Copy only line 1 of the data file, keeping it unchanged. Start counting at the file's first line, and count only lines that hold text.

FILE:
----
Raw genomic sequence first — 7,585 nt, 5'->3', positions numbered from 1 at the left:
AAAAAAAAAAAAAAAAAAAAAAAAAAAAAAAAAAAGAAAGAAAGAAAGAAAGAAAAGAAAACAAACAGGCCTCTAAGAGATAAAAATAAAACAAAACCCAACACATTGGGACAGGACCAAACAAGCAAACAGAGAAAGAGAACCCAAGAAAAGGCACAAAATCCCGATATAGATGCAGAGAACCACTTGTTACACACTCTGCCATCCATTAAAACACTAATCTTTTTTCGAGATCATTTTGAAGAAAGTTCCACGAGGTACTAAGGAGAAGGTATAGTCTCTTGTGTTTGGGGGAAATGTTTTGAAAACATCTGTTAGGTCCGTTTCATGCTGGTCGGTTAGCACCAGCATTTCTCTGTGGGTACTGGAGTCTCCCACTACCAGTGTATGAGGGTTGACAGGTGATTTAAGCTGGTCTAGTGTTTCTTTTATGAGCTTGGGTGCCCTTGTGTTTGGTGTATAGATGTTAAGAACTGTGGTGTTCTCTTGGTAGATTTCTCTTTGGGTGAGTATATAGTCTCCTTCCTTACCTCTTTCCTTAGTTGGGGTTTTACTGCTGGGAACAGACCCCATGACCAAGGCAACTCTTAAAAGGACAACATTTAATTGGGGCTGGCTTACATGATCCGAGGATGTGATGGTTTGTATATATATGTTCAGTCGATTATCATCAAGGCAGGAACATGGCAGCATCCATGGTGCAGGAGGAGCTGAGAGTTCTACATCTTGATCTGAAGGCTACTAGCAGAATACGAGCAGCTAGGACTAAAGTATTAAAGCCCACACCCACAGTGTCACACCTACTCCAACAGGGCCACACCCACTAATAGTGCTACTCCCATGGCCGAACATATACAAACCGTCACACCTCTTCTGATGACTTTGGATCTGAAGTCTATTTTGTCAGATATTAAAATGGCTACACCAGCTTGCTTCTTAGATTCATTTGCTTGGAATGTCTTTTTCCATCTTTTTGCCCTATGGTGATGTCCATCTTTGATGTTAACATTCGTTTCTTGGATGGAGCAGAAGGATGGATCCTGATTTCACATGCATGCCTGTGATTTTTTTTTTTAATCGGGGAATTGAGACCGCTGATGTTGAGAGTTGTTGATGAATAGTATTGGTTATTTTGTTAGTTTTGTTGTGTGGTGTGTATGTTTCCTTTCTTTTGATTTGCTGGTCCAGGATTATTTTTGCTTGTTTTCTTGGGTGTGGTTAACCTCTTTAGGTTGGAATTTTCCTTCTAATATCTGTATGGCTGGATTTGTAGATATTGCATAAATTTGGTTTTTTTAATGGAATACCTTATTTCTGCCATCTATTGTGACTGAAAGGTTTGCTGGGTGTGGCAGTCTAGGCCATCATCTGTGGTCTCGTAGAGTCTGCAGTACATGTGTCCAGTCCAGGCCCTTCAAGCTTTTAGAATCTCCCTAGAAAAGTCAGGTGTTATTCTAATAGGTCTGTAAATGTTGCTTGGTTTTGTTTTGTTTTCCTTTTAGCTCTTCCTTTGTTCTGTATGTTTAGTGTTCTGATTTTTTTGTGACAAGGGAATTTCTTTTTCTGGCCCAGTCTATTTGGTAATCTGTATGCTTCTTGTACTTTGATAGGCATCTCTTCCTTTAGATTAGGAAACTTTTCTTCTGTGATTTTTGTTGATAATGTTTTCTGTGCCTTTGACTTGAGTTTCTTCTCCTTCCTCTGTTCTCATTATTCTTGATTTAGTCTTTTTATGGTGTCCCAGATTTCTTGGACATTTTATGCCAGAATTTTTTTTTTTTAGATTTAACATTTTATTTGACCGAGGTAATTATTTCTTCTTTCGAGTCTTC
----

Raw genomic sequence first — 7,585 nt, 5'->3', positions numbered from 1 at the left: